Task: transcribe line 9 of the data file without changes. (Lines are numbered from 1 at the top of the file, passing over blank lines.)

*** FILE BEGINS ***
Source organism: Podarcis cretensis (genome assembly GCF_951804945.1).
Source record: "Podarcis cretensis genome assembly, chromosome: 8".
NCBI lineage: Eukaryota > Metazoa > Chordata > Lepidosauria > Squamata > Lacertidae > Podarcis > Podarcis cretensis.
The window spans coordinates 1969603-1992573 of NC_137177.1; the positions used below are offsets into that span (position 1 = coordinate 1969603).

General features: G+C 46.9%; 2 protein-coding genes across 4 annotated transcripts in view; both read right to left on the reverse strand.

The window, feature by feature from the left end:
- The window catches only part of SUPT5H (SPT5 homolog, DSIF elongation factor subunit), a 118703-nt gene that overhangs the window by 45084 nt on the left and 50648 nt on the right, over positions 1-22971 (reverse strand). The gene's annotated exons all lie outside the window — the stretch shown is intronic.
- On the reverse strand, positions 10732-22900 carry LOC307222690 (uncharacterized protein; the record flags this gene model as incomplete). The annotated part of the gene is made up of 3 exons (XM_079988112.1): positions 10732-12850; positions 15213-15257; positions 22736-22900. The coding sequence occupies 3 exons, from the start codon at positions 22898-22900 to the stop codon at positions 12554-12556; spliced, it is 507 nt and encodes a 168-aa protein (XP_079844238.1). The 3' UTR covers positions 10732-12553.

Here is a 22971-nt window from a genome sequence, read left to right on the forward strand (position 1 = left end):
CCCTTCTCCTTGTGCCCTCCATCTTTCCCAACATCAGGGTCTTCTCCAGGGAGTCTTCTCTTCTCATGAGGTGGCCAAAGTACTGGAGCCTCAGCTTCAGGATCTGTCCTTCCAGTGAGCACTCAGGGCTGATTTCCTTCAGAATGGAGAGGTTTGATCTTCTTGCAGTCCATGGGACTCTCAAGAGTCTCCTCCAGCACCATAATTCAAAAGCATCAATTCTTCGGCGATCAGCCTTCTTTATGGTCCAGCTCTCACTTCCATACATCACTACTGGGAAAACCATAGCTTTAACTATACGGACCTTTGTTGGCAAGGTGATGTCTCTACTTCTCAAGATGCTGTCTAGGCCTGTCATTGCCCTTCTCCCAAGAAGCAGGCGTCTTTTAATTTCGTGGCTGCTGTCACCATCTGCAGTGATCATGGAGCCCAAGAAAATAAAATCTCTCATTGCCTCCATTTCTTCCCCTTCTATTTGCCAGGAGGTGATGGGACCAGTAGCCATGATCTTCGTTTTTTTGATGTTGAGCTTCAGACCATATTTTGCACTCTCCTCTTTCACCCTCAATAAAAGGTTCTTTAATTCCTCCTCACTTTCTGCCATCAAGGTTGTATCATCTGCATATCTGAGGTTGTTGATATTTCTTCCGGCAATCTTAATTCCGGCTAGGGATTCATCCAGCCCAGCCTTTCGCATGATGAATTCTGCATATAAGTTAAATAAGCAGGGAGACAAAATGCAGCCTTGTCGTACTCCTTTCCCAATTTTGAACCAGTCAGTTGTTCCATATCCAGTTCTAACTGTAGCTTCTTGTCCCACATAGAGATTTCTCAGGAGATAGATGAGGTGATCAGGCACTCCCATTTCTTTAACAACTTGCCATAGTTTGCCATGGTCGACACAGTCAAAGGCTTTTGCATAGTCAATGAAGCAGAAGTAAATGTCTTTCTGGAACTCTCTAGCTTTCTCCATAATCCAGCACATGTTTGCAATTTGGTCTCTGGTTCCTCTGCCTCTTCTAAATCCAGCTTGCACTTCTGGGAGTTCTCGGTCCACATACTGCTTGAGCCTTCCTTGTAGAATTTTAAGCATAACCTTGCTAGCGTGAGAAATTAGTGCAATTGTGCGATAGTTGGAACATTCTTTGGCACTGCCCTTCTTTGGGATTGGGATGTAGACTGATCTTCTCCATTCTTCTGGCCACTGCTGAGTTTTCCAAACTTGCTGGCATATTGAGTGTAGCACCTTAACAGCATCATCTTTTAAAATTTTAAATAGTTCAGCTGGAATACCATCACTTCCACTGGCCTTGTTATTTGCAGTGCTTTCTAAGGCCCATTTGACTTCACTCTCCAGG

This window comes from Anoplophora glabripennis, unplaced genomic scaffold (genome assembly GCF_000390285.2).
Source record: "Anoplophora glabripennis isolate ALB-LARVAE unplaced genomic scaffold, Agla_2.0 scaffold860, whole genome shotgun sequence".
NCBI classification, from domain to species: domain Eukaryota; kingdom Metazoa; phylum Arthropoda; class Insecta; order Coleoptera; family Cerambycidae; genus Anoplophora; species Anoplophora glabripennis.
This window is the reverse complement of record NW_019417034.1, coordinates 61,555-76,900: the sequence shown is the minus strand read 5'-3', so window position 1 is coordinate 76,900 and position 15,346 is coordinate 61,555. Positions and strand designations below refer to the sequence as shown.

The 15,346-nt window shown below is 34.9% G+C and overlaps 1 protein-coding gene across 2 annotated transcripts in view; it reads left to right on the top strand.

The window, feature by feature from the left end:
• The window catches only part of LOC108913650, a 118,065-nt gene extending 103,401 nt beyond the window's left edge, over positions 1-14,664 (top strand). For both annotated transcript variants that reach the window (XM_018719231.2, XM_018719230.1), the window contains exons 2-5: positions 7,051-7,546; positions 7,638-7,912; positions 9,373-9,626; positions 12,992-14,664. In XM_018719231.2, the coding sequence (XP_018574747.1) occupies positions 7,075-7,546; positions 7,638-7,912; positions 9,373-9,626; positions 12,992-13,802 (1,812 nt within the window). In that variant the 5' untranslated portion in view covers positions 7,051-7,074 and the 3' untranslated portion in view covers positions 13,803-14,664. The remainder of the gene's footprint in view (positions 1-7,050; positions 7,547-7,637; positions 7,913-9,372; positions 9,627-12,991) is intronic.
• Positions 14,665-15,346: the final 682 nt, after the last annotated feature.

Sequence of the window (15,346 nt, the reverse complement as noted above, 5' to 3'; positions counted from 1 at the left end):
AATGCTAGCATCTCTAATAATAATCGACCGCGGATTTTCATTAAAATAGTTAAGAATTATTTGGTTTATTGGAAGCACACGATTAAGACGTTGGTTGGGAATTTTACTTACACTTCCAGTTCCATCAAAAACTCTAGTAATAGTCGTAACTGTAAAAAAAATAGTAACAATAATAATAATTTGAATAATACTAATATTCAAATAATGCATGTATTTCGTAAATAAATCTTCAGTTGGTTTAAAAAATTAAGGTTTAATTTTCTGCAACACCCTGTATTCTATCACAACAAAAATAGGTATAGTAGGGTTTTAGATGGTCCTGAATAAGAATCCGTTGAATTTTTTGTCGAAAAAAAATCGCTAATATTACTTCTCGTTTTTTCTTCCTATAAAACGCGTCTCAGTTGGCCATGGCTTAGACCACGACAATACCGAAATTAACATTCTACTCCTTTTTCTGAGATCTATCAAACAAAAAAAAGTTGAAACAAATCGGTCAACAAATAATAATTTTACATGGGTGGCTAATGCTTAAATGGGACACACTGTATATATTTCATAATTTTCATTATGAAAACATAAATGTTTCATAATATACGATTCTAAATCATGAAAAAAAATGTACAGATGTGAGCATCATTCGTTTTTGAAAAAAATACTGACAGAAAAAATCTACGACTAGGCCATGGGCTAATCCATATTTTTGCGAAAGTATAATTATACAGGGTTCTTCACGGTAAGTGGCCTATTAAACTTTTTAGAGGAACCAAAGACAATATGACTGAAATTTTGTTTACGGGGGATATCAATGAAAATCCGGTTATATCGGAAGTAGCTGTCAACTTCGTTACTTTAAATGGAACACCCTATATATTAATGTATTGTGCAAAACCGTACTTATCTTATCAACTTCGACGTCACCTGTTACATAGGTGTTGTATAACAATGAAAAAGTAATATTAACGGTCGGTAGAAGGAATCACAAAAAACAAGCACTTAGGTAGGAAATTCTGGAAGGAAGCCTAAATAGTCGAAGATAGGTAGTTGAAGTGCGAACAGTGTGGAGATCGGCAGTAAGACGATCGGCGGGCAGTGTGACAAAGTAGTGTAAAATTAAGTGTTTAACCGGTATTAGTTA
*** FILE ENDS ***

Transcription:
Here is a 22971-nt window from a genome sequence, read left to right on the forward strand (position 1 = left end):